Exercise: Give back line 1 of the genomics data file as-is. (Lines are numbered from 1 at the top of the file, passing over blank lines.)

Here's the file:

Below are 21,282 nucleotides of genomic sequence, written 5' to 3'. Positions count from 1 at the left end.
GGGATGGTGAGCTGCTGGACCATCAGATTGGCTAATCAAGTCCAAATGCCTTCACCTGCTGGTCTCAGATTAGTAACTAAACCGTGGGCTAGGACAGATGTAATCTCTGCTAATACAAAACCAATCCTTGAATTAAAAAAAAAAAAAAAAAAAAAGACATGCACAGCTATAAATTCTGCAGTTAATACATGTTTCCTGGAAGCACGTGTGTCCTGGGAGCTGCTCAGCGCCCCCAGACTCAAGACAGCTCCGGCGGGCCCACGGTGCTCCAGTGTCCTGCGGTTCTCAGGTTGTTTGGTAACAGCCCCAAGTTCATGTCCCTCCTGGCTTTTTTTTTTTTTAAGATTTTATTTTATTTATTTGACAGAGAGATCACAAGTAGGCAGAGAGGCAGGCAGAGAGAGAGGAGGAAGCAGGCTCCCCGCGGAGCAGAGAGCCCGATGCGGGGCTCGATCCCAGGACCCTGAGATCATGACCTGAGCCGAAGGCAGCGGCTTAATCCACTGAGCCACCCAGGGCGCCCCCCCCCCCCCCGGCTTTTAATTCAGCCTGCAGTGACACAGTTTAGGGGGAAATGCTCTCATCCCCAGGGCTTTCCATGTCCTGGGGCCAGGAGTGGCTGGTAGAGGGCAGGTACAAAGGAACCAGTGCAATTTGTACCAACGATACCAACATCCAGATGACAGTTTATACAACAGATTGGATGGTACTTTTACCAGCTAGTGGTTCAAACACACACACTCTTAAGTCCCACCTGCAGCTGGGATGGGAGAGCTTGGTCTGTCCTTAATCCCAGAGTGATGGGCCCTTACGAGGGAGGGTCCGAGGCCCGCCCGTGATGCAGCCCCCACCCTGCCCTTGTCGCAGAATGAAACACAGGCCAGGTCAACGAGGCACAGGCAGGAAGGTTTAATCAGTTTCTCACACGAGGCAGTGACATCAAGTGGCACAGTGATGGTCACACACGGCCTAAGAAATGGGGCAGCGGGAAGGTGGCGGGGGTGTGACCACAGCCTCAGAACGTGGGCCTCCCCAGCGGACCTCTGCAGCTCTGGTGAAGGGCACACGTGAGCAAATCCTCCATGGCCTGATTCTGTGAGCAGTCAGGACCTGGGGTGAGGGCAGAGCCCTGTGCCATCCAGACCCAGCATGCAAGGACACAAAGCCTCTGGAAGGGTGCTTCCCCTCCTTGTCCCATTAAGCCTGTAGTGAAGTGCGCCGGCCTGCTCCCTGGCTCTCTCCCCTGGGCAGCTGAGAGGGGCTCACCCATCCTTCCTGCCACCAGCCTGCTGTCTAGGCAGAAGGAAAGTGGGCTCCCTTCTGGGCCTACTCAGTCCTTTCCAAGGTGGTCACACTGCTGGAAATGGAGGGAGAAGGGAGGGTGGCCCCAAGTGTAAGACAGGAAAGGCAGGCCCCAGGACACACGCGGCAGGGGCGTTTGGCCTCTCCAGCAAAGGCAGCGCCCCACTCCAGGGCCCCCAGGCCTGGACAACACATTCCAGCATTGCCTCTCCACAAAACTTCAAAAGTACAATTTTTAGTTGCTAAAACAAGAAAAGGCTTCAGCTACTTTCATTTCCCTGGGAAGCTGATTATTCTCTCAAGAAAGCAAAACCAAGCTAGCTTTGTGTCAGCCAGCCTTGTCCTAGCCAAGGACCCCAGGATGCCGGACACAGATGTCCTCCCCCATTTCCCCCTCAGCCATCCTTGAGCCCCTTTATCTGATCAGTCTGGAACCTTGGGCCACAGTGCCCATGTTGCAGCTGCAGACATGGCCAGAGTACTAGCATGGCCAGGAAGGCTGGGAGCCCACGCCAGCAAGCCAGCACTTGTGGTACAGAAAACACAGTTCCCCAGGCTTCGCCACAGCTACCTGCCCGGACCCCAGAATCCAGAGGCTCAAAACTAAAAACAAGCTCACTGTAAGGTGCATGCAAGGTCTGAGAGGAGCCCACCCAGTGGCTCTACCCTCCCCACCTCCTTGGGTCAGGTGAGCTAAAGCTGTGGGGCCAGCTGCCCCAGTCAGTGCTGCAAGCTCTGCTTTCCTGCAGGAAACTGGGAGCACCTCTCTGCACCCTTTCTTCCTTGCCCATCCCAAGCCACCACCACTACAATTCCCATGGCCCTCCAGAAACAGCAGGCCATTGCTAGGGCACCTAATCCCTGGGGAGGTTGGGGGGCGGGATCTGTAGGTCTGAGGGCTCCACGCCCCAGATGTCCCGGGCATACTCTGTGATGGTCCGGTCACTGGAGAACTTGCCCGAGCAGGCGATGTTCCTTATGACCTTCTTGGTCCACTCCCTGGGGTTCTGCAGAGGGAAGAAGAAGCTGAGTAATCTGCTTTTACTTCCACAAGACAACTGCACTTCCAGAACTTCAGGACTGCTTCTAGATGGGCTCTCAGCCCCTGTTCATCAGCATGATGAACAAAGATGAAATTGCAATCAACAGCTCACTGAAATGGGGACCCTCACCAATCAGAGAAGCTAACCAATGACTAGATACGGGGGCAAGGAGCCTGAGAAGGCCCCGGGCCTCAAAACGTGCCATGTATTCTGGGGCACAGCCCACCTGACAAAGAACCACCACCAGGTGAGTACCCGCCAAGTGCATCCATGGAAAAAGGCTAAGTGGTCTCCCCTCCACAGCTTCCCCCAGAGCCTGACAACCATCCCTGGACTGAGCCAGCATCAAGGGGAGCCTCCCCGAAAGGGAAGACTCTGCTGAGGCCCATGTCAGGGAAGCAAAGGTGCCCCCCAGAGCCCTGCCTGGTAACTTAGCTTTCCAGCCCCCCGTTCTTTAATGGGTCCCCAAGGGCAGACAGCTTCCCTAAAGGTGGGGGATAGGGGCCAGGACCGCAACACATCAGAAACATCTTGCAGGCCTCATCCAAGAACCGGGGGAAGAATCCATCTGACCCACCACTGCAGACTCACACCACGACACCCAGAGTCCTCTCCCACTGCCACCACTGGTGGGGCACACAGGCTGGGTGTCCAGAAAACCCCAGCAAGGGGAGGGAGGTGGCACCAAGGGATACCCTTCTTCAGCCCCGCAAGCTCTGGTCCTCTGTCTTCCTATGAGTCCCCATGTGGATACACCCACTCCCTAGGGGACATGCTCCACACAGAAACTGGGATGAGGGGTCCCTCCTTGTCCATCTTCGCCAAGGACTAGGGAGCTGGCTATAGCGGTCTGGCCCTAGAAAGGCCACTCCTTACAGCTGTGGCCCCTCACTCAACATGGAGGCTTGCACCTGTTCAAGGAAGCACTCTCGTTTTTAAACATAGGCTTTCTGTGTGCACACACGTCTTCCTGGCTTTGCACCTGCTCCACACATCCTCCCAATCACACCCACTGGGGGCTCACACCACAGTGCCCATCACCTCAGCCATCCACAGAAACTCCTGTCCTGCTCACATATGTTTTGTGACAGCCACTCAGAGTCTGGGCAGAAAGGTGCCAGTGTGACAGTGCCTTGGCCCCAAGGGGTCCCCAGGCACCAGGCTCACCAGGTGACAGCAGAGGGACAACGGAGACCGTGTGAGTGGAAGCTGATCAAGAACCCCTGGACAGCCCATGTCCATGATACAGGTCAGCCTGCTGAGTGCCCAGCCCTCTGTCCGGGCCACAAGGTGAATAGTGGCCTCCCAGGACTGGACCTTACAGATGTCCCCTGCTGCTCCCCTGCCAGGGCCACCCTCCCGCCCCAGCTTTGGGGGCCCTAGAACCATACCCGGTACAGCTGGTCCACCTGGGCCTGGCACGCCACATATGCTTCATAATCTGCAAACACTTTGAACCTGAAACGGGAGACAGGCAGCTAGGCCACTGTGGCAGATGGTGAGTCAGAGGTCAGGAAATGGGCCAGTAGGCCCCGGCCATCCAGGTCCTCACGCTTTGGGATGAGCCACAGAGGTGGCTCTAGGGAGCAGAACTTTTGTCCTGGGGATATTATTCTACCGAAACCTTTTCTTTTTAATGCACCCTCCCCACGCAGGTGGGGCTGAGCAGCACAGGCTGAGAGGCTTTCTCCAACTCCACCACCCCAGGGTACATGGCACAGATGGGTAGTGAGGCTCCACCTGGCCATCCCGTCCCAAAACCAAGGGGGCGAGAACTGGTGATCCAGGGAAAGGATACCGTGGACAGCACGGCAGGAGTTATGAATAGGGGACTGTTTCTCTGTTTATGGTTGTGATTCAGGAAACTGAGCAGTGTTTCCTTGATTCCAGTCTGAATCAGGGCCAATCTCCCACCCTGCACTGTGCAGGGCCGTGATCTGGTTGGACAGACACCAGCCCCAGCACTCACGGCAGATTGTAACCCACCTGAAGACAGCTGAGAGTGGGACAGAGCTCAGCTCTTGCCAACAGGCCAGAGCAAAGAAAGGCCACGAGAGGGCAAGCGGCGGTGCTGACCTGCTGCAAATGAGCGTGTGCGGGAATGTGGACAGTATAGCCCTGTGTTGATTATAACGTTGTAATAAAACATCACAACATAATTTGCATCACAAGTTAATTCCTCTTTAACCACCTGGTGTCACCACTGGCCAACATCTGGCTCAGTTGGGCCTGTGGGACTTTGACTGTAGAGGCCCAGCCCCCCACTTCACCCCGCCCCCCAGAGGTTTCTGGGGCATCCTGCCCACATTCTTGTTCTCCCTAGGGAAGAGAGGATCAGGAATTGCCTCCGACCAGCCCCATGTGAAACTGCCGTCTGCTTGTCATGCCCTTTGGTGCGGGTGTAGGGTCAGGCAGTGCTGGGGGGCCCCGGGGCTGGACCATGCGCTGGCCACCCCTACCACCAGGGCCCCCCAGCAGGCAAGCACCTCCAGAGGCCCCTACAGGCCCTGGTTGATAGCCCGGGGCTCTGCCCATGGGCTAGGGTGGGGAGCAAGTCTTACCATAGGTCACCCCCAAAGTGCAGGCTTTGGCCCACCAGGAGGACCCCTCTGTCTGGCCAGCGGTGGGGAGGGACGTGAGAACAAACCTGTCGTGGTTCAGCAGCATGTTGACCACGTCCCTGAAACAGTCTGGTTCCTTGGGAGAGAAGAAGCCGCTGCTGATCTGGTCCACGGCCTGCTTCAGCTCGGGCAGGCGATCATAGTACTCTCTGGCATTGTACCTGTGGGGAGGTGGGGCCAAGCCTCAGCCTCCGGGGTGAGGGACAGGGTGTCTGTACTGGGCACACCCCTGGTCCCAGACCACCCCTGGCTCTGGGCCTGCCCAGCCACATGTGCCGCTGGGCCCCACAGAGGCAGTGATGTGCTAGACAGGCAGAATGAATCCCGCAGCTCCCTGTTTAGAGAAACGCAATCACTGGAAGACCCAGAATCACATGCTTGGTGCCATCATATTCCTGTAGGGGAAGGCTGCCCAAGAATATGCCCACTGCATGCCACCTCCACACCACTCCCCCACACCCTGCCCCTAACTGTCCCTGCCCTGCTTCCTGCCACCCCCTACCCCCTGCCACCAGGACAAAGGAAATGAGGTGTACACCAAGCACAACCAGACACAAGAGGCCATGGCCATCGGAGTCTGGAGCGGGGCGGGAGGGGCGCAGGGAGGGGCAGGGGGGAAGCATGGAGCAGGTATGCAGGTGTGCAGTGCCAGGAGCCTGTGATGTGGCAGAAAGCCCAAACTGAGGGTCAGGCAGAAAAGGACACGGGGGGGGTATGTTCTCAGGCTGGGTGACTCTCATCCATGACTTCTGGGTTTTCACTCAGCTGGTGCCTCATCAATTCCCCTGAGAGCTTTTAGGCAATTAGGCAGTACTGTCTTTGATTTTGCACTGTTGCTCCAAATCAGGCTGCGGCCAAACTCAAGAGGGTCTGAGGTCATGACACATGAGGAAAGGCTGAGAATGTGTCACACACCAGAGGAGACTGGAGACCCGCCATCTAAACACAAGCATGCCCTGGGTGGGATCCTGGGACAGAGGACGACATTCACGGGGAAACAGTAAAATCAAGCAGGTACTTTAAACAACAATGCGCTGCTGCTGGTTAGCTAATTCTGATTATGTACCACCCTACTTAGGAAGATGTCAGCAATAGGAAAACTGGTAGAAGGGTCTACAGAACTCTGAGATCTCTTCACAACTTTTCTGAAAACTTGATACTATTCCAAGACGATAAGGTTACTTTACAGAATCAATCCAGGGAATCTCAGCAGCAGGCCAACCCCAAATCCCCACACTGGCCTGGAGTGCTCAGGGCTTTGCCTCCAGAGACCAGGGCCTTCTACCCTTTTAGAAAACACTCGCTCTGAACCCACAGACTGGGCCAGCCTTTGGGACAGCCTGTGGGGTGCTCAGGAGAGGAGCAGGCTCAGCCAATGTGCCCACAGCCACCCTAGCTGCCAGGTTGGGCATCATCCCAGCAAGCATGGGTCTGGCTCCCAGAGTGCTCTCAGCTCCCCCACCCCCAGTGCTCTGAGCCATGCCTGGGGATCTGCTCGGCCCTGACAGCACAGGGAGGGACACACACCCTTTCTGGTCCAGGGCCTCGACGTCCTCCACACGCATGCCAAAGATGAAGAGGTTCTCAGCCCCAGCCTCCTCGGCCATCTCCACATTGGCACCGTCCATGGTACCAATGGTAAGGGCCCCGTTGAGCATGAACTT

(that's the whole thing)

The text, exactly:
Below are 21,282 nucleotides of genomic sequence, written 5' to 3'. Positions count from 1 at the left end.